The existence of tomorrow is the biggest hurdle many of us face in achieving our dreams and accomplishing our goals.
This may be due to active procrastination – why do today what you can put off until tomorrow?
But it can also be well-meaning, or at least unintentional. Waiting for ‘inspiration to strike,’ for example.
Annie may be a fan of tomorrow (after all, it is when the sun will come out), but I know when I’ve fallen short of my goals, or when I’ve done less than I know I could’ve, it’s usually because of what I was sure I’d get done tomorrow.
As I Lay Me Down To Sleep…
I often have the grandest of intentions as I go to bed at night.
Tomorrow I’ll buckle down, wake up early to start that project, workout for 30 minutes, start training for the next big event.
Tomorrow I won’t get sucked into the little time wasters and dramas that keep me from accomplishing what I really want to accomplish.
In almost every case, tomorrow doesn’t go any differently. I hit the snooze one too many times, I get stuck in the cycle of responding to other people’s priorities and not having enough time for my own.
I’ll have no more interest in facing that difficult project tomorrow than I did today.
When tomorrow comes, I’ll indulge in the same desire for comfort that kept me from acting today.
As the day closes, I’ll again say to myself… Tomorrow.
Lies We Tell Ourselves About Tomorrow
I’ll Have More Time
No, you won’t.
Even if your calendar is empty now, it won’t stay that way. Things will come up, emergencies (or more often “emergencies”) will arise, and your day will fill up with the same sort of to-dos that filled up today.
You’ll be just a busy tomorrow.
You just may not know it yet.
I’ll Be More Dedicated (or I’ll Be More Inspired)
Does this sound familiar? “I wasn’t in the mood to workout (or eat better, or not eat sugar, or start that side project) today. But tomorrow… tomorrow, I’ll totally knock it out the park!”
Maybe you are one of the rare people who can do this, but the odds are stacked against you.
I can’t even count the number of times that I’ve gone to bed thinking that tomorrow… tomorrow I’ll finally get started with…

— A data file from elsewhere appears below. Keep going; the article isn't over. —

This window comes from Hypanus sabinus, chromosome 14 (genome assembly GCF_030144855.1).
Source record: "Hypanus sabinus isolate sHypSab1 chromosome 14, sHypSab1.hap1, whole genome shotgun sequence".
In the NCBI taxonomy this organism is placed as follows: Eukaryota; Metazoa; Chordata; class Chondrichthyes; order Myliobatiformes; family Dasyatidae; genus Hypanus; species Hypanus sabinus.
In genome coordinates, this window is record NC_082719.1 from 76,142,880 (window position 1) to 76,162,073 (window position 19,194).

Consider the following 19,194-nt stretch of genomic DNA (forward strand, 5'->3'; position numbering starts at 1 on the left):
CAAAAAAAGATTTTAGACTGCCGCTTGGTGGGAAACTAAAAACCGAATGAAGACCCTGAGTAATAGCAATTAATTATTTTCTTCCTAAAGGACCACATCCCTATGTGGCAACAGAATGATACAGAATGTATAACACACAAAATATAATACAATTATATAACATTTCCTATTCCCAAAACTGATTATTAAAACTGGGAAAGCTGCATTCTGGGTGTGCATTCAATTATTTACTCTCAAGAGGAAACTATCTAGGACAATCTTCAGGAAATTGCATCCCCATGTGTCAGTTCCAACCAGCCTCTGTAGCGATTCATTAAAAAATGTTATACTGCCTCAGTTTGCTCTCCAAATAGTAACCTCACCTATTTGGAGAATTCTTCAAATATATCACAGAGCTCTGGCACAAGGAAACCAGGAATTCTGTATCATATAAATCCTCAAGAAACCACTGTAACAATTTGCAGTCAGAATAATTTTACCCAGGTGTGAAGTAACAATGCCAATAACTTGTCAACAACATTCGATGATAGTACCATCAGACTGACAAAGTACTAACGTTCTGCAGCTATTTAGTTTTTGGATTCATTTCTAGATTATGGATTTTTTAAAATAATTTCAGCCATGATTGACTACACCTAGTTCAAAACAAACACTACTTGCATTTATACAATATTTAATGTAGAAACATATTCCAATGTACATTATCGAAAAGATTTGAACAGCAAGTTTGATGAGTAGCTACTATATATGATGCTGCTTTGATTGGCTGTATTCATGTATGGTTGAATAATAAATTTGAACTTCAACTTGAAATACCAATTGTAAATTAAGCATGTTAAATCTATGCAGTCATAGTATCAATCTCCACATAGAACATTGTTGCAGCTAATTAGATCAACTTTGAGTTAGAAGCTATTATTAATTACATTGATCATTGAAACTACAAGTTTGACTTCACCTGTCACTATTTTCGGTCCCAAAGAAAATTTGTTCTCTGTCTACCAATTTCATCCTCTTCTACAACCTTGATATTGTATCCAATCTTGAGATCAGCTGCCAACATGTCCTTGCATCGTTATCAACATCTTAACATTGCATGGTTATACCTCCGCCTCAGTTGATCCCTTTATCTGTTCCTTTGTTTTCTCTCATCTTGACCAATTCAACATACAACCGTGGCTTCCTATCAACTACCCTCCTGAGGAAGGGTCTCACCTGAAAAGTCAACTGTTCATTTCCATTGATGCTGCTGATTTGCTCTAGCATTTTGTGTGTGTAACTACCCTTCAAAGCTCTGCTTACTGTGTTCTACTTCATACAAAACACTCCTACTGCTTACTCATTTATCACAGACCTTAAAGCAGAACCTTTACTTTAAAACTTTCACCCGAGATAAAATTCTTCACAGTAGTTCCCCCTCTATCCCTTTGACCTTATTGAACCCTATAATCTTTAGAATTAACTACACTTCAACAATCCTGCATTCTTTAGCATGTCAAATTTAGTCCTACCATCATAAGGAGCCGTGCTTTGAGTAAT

But then tomorrow will turn into tomorrow, which will turn into tomorrow.
You have no reason to (realistically) think you’ll be more inspired tomorrow than you are right now.
You’ll Have A Tomorrow
OK, I’ll admit this one is a little morbid, even for me.
But true none the less.
No one is guaranteed a tomorrow, or a next month, or a next year. There are those stories about people who put off their dream trip to France until retirement only to get cancer or die in some freak accident in the days or weeks before retirement.
Sure it’s usually a trope in the movies, but it still illustrates the point.
Gather ye rosebuds while ye may.
What To Do
There is nothing magical about tomorrow.
Do it today.
If you ever find yourself thinking: ‘I’ll do something tomorrow,’ replace it with: ‘I’ll do it right now!’
‘Tomorrow I’ll spend an hour working on that side project I’ve always wanted to start.’ No. Put down what you are doing right now and do it now. (Not that I don’t appreciate you checking out my site and being a reader of my posts, but this is time you could be spending actively making your dreams come true.)
If it’s good enough for tomorrow, It’s good enough for today.
Plan Tonight For Tomorrow
For the sake of this single argument, I’ll believe that you can’t take action today and that you will do it tomorrow.
Before your head hits your pillow tonight, plan – specifically – what you are going to do tomorrow.
Not generally (I’m going to work on that blog I’ve always wanted to start), but specifically (I am going to make a list of 5 possible blog post titles).
What are you going to do (do – as in a verb – what specific action are you going to take?)
It was waaaay to easy to put off the general. It can be harder to ignore a very specific and detailed to-do item.
You Have A Year To Live…
This is an over-used exercise, but it can still be helpful.
Consider how you would spend your time if you only had a year to live.
I find a year is a good length of time for this exercise. Any shorter (if you knew you’d die tomorrow…) and it can be hard to get in the mindset of considering longer-term plans. But you can get a lot done in a year, you just can’t keep waiting for tomorrow to arrive.
What about you? What lies do you tell yourself about tomorrow?
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